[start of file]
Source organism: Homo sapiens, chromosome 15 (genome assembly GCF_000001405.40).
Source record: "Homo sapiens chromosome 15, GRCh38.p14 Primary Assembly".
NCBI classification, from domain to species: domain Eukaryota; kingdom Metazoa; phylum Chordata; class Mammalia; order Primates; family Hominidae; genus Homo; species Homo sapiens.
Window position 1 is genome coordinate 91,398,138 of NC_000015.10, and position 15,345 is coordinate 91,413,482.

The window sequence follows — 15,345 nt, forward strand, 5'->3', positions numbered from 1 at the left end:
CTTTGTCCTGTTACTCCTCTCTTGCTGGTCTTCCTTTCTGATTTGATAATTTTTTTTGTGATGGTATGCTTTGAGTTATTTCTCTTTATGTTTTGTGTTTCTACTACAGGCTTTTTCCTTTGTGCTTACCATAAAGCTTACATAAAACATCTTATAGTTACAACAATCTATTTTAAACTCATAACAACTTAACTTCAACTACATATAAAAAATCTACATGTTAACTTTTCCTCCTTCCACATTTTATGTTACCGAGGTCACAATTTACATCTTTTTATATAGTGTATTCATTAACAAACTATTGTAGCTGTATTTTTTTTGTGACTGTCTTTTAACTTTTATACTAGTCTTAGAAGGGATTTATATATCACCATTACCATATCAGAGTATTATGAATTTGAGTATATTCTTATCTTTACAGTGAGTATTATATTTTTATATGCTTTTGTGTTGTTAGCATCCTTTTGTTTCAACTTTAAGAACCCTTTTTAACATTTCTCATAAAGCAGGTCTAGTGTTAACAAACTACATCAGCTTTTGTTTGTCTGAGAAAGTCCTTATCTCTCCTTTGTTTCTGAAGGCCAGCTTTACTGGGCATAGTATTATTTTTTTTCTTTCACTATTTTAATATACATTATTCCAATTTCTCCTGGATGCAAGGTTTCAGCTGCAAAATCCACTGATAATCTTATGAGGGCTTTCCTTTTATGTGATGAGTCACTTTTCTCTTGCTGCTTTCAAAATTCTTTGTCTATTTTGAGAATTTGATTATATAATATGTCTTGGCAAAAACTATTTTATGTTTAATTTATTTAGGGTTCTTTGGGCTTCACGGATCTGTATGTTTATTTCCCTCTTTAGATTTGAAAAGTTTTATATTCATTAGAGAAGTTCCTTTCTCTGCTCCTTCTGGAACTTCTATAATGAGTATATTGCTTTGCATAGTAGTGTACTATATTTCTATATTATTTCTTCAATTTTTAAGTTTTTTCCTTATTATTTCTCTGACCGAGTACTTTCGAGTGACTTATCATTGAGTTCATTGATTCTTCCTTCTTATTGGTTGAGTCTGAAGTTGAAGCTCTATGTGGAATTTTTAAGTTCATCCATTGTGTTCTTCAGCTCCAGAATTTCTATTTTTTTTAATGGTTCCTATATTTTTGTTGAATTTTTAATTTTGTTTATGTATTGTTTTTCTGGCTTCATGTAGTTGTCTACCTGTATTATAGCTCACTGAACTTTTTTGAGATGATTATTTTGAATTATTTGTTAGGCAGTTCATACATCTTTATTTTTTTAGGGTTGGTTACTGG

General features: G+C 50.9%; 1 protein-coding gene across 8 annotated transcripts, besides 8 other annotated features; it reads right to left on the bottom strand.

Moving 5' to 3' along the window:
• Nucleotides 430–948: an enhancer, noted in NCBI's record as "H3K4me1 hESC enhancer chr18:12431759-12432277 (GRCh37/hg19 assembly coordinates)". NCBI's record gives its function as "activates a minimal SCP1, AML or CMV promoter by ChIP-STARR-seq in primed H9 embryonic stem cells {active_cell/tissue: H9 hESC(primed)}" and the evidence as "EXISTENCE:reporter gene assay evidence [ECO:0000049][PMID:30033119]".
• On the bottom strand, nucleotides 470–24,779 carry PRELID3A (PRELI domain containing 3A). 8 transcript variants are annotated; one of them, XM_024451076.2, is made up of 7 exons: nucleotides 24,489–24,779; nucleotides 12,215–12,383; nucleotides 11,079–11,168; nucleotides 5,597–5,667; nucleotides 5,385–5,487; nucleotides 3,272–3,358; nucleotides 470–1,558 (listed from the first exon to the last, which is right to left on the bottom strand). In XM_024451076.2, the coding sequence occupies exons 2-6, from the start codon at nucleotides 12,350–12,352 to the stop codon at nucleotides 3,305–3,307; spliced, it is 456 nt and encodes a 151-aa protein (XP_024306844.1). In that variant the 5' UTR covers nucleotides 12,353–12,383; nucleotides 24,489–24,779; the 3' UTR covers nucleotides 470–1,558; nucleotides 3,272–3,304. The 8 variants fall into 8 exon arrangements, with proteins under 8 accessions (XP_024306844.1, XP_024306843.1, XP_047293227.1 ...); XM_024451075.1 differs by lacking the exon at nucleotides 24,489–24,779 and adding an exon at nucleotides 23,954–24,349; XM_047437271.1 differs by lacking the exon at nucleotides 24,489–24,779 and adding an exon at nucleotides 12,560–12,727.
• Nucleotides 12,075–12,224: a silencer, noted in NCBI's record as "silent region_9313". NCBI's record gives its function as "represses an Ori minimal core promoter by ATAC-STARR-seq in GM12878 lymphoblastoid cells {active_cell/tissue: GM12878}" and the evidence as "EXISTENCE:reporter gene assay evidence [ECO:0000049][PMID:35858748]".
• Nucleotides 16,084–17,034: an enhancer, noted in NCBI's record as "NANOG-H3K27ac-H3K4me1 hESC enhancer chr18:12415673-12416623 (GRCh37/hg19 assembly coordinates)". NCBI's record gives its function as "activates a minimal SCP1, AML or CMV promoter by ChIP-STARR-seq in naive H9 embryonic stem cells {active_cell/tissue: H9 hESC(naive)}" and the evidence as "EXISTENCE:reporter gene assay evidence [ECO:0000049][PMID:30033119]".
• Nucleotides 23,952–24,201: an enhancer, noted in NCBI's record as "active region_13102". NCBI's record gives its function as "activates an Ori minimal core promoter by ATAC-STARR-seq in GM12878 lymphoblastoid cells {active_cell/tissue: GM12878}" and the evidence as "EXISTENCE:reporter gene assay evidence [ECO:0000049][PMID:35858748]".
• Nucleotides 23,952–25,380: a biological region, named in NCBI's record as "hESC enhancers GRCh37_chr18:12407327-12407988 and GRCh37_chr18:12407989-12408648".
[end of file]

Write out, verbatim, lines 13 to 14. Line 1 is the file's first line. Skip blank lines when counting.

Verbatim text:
• Nucleotides 23,952–24,201: an enhancer, noted in NCBI's record as "active region_13102". NCBI's record gives its function as "activates an Ori minimal core promoter by ATAC-STARR-seq in GM12878 lymphoblastoid cells {active_cell/tissue: GM12878}" and the evidence as "EXISTENCE:reporter gene assay evidence [ECO:0000049][PMID:35858748]".
• Nucleotides 23,952–25,380: a biological region, named in NCBI's record as "hESC enhancers GRCh37_chr18:12407327-12407988 and GRCh37_chr18:12407989-12408648".